Talk to a student about mental health and wellbeing

If you are worried about someone, it can be difficult to know what to do. When you are aware there is an issue, it is important not to wait. Waiting and hoping they will come to you for help might lose valuable time in getting them support.

Before you start

Talking to someone is often the first step to take when you know they are going through a hard time. This way you can find out what is troubling them and what you can do to help.

If you have a feeling something is not quite right with a student, talk to them. You will not make things worse by asking.

Here are some tips for having what might be a difficult conversation:

Express your concerns clearly and directly. Asking about mental health and wellbeing is a positive thing.

Listen and communicate without judgement

  • Students should be able to talk without fear of judgement or unfair treatment. To make sure you understand what is being said, you may want to repeat back the student’s words. For example “I am hearing you’re unmotivated and have been feeling very low, is that right?” The things that the student is telling you might make you surprised or sad, but try to avoid expressing negative emotions or reactions. Express empathy by using phrases like “I’m sorry to hear you’ve been experiencing this, it must be really difficult”.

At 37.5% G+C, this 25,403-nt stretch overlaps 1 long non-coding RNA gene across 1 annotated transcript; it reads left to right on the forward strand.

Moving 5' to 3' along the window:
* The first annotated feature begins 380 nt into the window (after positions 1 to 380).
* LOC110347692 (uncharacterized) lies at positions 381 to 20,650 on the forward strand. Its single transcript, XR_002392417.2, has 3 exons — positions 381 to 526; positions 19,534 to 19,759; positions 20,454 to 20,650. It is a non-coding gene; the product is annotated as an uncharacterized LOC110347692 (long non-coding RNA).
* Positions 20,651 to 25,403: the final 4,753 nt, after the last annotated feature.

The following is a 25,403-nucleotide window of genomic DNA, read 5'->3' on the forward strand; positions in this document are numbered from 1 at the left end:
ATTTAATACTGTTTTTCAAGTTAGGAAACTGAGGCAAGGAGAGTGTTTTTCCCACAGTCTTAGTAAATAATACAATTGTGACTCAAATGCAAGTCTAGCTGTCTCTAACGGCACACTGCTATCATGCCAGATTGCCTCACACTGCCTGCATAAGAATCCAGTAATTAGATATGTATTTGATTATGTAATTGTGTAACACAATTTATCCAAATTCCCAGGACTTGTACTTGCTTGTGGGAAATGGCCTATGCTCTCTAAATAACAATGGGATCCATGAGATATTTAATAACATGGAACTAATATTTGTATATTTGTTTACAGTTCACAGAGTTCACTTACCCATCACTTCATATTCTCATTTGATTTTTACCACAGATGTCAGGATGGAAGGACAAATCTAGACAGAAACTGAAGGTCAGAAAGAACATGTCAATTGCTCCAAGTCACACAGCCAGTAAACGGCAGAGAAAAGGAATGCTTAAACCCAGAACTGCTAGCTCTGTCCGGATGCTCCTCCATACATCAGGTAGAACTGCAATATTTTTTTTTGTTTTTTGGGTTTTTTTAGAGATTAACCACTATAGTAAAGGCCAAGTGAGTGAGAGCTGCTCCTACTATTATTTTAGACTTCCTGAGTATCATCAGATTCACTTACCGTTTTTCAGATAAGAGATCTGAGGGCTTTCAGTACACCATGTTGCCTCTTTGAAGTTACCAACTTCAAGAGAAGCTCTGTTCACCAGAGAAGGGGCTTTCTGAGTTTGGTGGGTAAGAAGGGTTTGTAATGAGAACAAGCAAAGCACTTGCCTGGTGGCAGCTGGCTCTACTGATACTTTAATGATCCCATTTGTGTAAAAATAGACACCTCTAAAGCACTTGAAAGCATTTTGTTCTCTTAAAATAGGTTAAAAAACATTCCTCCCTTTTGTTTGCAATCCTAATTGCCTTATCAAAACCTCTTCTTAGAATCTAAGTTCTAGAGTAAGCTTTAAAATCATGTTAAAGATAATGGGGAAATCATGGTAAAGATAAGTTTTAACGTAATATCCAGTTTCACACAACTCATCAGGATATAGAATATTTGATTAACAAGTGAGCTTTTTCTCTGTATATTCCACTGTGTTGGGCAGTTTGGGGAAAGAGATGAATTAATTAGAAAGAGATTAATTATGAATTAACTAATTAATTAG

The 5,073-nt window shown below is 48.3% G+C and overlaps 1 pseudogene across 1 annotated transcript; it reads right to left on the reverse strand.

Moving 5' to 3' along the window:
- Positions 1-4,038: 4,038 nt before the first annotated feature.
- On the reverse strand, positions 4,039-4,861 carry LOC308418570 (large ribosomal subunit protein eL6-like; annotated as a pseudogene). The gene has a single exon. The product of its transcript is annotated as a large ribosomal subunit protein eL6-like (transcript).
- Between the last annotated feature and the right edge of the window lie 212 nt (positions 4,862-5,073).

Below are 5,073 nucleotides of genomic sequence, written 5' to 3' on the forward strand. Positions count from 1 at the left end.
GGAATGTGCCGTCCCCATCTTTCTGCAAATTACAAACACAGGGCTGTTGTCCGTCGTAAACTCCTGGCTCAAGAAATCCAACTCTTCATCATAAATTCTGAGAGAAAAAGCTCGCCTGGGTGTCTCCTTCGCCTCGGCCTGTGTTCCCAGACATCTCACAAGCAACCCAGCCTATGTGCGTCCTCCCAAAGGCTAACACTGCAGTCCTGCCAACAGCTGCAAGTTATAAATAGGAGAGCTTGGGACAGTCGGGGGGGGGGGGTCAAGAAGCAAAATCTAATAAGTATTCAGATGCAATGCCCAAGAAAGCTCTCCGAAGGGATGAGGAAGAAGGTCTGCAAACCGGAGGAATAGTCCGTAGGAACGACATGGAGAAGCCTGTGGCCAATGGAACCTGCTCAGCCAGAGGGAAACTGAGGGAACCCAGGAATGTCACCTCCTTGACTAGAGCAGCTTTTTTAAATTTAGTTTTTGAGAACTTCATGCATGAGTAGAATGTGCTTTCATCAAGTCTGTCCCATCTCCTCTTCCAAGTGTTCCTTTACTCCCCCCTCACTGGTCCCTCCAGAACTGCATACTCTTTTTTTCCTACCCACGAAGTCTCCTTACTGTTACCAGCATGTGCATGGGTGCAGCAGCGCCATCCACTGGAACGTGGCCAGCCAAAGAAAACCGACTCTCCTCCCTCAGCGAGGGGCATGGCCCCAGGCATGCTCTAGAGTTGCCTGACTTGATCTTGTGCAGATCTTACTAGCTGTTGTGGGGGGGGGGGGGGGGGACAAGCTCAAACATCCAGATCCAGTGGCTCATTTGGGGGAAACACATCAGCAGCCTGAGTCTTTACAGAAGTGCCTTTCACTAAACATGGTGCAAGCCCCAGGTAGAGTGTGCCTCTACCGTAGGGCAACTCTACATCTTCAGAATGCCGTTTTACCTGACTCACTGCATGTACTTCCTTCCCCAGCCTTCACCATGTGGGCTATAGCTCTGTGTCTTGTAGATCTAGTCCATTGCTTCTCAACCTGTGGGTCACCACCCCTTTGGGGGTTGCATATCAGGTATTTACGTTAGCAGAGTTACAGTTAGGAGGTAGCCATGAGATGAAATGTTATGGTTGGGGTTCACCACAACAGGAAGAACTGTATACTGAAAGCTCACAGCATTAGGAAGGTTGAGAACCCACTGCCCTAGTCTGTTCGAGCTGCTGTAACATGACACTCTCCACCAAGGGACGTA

Listen to hear and understand
  • You are not expected to have all the answers. Reassure the student that effective help is available. Ask the student to share as much or as little as they want. Don't press them to provide details if they don’t feel comfortable doing so.
Do not promise to keep information confidential
  • If the student makes comments that show a potential risk of harm to themselves or others, including suicidal thoughts, do not agree to keep this confidential.
  • Encourage the student to reach out to support services and submit a Student of Concern referral.
  • If the student expresses immediate plans to harm themselves or others, then this is a crisis which warrants immediate action.
Help the student to understand their options for support at UCL and elsewhere
  • Unless the student is in crisis, try to empower them to make their own decisions. Guide the student to identify their personal support network and consider using the support services.
  • Encourage the student to reach out to support services and submit a Student of Concern referral if you believe the student to need urgent (but not immediate) support. If a student is well enough to access support on their own, we do not need a referral. Please encourage the student to attend a drop-in session instead.
Look after yourself
  • Make sure that you take care of yourself and remember that support is also available for staff through Workplace Health.